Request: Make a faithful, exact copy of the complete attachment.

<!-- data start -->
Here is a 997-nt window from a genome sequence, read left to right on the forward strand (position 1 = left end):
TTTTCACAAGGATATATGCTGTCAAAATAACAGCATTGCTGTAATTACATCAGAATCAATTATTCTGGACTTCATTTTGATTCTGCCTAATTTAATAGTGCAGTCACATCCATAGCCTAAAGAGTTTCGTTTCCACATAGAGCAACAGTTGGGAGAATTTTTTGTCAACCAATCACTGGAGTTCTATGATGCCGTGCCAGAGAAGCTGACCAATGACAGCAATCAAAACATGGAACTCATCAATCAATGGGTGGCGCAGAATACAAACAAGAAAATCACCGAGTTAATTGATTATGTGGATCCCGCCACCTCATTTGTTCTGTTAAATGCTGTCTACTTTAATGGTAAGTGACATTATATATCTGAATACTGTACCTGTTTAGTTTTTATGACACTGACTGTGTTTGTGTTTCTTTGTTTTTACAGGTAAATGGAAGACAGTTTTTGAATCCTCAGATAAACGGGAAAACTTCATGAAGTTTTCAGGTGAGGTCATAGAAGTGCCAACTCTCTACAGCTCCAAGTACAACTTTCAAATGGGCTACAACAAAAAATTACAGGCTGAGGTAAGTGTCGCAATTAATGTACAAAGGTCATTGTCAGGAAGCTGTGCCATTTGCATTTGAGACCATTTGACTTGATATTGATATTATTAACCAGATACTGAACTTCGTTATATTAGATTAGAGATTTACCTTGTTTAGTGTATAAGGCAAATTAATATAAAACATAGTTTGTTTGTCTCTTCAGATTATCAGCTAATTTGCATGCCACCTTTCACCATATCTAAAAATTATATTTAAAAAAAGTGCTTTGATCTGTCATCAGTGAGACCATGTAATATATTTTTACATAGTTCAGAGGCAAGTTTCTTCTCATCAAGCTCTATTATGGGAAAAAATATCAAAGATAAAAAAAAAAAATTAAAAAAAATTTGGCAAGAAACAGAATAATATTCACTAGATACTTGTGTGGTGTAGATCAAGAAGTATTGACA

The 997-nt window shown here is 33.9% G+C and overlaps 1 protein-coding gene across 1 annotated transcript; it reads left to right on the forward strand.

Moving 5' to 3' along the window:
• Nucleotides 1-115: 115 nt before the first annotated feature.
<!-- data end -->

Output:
Here is a 997-nt window from a genome sequence, read left to right on the forward strand (position 1 = left end):
TTTTCACAAGGATATATGCTGTCAAAATAACAGCATTGCTGTAATTACATCAGAATCAATTATTCTGGACTTCATTTTGATTCTGCCTAATTTAATAGTGCAGTCACATCCATAGCCTAAAGAGTTTCGTTTCCACATAGAGCAACAGTTGGGAGAATTTTTTGTCAACCAATCACTGGAGTTCTATGATGCCGTGCCAGAGAAGCTGACCAATGACAGCAATCAAAACATGGAACTCATCAATCAATGGGTGGCGCAGAATACAAACAAGAAAATCACCGAGTTAATTGATTATGTGGATCCCGCCACCTCATTTGTTCTGTTAAATGCTGTCTACTTTAATGGTAAGTGACATTATATATCTGAATACTGTACCTGTTTAGTTTTTATGACACTGACTGTGTTTGTGTTTCTTTGTTTTTACAGGTAAATGGAAGACAGTTTTTGAATCCTCAGATAAACGGGAAAACTTCATGAAGTTTTCAGGTGAGGTCATAGAAGTGCCAACTCTCTACAGCTCCAAGTACAACTTTCAAATGGGCTACAACAAAAAATTACAGGCTGAGGTAAGTGTCGCAATTAATGTACAAAGGTCATTGTCAGGAAGCTGTGCCATTTGCATTTGAGACCATTTGACTTGATATTGATATTATTAACCAGATACTGAACTTCGTTATATTAGATTAGAGATTTACCTTGTTTAGTGTATAAGGCAAATTAATATAAAACATAGTTTGTTTGTCTCTTCAGATTATCAGCTAATTTGCATGCCACCTTTCACCATATCTAAAAATTATATTTAAAAAAAGTGCTTTGATCTGTCATCAGTGAGACCATGTAATATATTTTTACATAGTTCAGAGGCAAGTTTCTTCTCATCAAGCTCTATTATGGGAAAAAATATCAAAGATAAAAAAAAAAAATTAAAAAAAATTTGGCAAGAAACAGAATAATATTCACTAGATACTTGTGTGGTGTAGATCAAGAAGTATTGACA

The 997-nt window shown here is 33.9% G+C and overlaps 1 protein-coding gene across 1 annotated transcript; it reads left to right on the forward strand.

Moving 5' to 3' along the window:
• Nucleotides 1-115: 115 nt before the first annotated feature.